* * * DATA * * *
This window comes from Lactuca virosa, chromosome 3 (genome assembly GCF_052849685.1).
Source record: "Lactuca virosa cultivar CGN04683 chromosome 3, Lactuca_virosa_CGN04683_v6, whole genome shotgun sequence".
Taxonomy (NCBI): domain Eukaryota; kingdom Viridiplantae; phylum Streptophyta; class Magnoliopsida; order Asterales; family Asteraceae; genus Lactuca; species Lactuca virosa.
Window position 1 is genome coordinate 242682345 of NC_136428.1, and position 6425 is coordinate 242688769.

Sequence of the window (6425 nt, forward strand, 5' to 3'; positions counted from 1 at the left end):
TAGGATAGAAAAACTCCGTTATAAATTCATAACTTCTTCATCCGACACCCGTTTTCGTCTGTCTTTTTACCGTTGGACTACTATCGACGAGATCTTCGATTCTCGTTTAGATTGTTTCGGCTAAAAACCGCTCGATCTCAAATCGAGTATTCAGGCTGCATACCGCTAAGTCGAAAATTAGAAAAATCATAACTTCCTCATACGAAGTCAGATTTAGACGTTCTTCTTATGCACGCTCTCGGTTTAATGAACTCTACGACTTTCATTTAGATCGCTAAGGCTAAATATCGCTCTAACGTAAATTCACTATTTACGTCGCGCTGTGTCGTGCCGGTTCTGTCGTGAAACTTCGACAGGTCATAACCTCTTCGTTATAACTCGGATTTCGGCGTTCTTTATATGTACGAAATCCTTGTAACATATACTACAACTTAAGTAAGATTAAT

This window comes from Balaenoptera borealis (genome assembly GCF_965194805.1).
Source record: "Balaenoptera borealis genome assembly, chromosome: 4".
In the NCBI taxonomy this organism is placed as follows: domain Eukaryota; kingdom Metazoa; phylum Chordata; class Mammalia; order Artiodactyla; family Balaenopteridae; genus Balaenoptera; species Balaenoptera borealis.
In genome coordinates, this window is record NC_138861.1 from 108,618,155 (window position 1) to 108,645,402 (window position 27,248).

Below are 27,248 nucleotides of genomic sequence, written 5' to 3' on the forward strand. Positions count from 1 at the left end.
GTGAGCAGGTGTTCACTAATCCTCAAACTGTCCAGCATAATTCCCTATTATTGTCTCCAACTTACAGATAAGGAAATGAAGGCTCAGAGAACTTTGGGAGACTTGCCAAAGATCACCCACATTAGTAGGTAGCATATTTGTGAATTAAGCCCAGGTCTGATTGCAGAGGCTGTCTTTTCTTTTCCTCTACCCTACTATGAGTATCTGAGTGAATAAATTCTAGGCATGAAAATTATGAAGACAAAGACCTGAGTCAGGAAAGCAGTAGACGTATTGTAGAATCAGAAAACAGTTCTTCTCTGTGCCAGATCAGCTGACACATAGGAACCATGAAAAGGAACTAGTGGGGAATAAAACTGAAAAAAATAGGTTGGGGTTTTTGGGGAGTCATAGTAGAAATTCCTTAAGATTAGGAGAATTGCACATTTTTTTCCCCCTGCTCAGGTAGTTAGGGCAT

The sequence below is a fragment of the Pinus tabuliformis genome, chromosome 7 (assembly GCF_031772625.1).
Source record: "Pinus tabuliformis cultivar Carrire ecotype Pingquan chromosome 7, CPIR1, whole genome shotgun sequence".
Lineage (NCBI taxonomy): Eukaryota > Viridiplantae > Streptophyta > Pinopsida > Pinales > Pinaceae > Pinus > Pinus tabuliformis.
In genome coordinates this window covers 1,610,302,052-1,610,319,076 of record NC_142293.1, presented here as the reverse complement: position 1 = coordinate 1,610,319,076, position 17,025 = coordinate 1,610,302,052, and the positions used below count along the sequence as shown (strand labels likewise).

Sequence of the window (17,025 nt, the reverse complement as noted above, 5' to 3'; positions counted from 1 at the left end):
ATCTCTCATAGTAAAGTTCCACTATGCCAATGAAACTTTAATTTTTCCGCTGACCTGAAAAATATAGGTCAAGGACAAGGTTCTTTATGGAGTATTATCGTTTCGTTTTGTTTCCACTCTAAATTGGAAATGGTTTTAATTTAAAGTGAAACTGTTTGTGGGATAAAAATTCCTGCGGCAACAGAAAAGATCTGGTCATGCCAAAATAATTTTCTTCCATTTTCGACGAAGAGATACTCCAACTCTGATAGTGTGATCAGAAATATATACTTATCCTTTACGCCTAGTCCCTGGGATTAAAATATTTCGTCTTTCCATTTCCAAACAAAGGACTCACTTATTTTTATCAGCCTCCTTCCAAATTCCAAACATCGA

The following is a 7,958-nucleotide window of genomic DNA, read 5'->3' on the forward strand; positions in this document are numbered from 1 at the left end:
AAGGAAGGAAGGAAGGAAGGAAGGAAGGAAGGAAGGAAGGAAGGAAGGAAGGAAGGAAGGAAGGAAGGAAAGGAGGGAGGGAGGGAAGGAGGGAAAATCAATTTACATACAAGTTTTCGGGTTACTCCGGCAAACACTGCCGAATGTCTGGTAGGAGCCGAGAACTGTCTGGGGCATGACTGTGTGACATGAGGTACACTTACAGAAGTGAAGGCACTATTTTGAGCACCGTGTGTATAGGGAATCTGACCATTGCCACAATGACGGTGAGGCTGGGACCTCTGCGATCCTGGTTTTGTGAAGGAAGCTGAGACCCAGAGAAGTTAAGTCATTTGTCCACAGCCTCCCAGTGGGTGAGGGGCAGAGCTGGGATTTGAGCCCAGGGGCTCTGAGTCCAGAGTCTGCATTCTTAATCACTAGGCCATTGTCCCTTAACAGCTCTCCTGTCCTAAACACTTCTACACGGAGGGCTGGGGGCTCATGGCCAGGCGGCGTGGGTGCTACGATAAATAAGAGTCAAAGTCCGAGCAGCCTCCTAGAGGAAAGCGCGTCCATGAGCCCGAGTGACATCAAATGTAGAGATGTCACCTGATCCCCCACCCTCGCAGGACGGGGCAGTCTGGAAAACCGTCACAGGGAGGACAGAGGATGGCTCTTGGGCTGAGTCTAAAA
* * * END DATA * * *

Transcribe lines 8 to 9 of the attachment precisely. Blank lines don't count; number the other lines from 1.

Source record: "Balaenoptera borealis genome assembly, chromosome: 4".
In the NCBI taxonomy this organism is placed as follows: domain Eukaryota; kingdom Metazoa; phylum Chordata; class Mammalia; order Artiodactyla; family Balaenopteridae; genus Balaenoptera; species Balaenoptera borealis.